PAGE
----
This book would be needed in order to advance beyond just becoming an expert in multiple fields, rather being seen and rewarded as such.
This book is basically a guide to truly setting the priorities of those who have multiple interests (or interdisciplinary interests) in terms of finding employment and fulfillment.
She discusses how she went down the path to becoming a lawyer, though was still grappling with her interests in the arts, such as music and film-making. She also discussed having doubts in both getting into the arts and law as separate careers, which led her to create this concept of multipotentiality.
Wapnick talks about the connection between the person and the multiple interests, specifically when it comes to applying them in the workplace. This is what is different from Scott Young’s Ultralearning since he discussed how to approach and develop proficiency in multiple interests.
She divides the ways in which multipotentialites manage their pursuits into four paths.
- Group Hug: this is where the multipotentialite pursues all of the interests simultaneously, specifically in a field or career that is interdisciplinary in nature.
- Slash: this involves dividing those pursuits into part-time projects and jobs.
- Einstein: this involves pursuing a full-time job that is satisfying enough to be able to continue working in it while also sustaining the other interests as hobbies.
- Pheonix: this path is about the incremental progression from one profession to another which takes months or years.
Wapnick provides a lot of case studies explaining how each of these cases managed to take the paths that she described when they were dissatisfied with their own careers they were convinced was the right one.
A struggle that would be prevalent in the multipotentialite’s life would be both the internal and external criticism. As for the internal, there is the fear of being an imposter and a fraud that will slow down the multipotentialite. As for external, there are people, such as family members or friends, who may not know what a multipotentialite is or why he switches interests.
There are ways in which there are goals that would need to be prioritized in terms of time and space. Wapnick asks the reader which times in the day they can continue their pursuits or whether they are even worth continuing either at the moment or later on.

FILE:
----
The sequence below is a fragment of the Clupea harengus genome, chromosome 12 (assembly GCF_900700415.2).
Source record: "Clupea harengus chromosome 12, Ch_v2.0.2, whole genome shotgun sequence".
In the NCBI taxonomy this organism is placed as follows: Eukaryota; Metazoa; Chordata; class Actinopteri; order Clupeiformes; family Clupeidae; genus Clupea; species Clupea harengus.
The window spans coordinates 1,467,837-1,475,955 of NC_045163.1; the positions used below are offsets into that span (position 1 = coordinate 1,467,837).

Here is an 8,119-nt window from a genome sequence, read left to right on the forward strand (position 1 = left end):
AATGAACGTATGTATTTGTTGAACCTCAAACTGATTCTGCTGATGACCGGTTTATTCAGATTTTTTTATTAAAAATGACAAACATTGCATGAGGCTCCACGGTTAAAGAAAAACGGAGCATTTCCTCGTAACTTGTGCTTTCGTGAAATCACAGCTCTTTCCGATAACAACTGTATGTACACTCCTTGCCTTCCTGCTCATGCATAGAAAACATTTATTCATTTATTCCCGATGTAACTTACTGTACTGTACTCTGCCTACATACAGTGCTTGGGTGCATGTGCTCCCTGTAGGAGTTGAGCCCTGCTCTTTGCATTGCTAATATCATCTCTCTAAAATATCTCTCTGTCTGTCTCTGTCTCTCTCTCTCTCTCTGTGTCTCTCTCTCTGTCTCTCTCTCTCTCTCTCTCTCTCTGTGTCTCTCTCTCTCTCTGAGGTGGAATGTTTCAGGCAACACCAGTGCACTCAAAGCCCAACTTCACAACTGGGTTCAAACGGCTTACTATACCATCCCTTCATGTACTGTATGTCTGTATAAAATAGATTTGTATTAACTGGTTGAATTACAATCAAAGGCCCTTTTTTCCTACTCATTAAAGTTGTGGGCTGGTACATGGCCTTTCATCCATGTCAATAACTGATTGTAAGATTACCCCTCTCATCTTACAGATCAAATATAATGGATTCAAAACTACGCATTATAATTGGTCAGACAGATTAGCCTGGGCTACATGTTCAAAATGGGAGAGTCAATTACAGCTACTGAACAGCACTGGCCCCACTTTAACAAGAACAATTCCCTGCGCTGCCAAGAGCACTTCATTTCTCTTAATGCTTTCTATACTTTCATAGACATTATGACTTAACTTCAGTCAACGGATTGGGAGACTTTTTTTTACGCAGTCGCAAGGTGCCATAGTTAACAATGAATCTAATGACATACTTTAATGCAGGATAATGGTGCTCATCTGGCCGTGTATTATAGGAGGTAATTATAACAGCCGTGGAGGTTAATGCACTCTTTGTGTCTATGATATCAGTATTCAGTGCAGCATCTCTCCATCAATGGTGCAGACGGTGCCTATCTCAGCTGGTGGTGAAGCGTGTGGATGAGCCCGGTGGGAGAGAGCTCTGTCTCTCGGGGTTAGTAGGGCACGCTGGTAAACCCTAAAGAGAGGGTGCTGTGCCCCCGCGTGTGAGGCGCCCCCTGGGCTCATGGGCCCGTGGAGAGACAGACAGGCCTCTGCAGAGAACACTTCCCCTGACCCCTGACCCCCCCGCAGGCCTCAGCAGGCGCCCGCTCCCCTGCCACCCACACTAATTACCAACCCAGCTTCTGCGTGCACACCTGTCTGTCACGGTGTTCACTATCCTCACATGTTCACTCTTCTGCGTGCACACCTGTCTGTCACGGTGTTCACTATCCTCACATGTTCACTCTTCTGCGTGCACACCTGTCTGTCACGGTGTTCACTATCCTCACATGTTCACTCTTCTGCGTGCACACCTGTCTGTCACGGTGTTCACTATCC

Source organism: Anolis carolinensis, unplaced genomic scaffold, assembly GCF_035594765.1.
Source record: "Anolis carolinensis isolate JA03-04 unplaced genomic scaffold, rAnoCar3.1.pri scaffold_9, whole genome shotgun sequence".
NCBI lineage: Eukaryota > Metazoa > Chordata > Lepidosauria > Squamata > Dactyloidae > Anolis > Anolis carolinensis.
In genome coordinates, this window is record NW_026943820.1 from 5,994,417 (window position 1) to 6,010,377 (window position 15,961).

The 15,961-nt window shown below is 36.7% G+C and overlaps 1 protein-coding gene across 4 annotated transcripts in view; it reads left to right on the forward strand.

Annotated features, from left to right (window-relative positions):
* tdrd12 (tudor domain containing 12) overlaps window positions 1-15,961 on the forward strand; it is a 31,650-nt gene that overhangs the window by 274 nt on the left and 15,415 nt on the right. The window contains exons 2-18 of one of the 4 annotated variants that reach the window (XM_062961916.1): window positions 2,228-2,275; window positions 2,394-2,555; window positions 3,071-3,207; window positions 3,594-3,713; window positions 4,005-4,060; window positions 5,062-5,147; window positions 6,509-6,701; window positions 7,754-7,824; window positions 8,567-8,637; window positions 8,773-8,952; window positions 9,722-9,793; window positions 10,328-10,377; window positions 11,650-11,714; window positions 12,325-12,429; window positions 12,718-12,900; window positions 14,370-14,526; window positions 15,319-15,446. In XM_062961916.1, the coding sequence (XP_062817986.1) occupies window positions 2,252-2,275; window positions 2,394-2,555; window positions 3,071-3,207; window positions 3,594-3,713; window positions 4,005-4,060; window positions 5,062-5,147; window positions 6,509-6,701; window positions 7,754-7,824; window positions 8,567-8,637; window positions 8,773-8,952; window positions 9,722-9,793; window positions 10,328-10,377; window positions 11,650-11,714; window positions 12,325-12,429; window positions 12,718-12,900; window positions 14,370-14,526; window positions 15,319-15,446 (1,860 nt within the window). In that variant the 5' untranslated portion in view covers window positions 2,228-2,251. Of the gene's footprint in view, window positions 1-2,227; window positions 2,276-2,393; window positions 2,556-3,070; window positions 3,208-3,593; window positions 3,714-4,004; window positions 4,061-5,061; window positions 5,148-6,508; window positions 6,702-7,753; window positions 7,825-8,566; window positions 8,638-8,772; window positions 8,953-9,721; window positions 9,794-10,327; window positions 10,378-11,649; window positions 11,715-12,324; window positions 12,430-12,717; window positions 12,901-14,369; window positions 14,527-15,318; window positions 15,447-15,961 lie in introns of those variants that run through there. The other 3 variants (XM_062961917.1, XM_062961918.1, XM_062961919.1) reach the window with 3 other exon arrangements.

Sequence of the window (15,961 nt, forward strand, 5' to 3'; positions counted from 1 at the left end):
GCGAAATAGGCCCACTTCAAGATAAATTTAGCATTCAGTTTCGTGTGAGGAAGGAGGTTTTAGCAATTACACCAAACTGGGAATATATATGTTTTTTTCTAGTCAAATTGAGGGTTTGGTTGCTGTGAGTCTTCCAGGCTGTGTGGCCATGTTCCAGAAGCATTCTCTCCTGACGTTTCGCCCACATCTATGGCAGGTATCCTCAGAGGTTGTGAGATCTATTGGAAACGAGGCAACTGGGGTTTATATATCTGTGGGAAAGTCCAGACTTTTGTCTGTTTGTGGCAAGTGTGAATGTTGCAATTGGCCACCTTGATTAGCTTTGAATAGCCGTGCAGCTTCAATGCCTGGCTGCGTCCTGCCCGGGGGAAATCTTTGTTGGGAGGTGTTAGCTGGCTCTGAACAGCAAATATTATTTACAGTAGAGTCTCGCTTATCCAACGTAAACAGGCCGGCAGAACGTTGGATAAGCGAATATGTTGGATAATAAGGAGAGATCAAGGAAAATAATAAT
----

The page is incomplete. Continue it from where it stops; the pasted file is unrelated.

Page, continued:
This book is pretty recent, since it was published in 2017. Of course, this was before COVID-19 overtook the world and completely changed the workplace. I would be interested to see how much change would be needed for a second edition of this book. Regardless, this book is still helpful, since it details the instability of the job market.
At the Appendix at the end, Wapnick provides a list of famous people who would be considered multipotentialites, such as Richard Branson, Steve Jobs, and the Eames couple.
Wapnick writes in a very casual, conversational way so as to make her book sound understandable. However, I did need to slow down in the reading to truly understanding what exactly are the interconnecting themes of the book.
A notable neologism which she used throughout the book that would become the staple of the one with multiple interests is multipotentialite. Although she coined multipotentiality, it was her friend who actually used multipotentialite. When actually looking at the word, I can see that Wapnick considered including potential into this word instead of just using polymath, because she discusses the potential of these interests in the real world.
Wapnick also challenges the reader to really question whether he is destined to take any career path. A major question word that she uses would be the Why of a career or interest choice, in other words what is the underlying motivation for having them in the first place.
Real World Application
Wapnick notes that a lot of people are multipotentialites who may not be aware of that fact. It would make sense considering how she adds that the standard curriculum in schools are not directed towards any interdisciplinary approach, rather a specialization approach. So, in order to be able to truly establish a relationship with knowledge that involves true appreciation, it would involve going beyond the curriculum and into such places as the library.
Suggest This To…
- Anyone who is already set on their career path, such as whether they picked their careers in “The Career Guide For Creative And Non-Creative People” or if they feel set in their current jobs. They might not have a profound rationale behind their work and would need to answer some deep, internal questions before they continue their routines.
- Preferably, anyone who has read Ultralearning before this book, since that book would provide the foundation of becoming an expert, while this book is about seeing the end result of their ultralearning.
- Eikleberry, Carol and Carrie Pinsky. “The Career Guide For Creative and Unconventional People.” 4th Edition. Ten Speed Press. 2015.
- Wapnick, Emilie. “How To Be Everything: A Guide For Those Who (Still) Don’t Know What They Want To Be When They Grow Up.” 1st Edition. Harper One. 2017.
- Young, Scott H. “Ultralearning: Accelerate Your Career, Master Hard Skills and Outsmart the Competition.” Thorsons. 2019.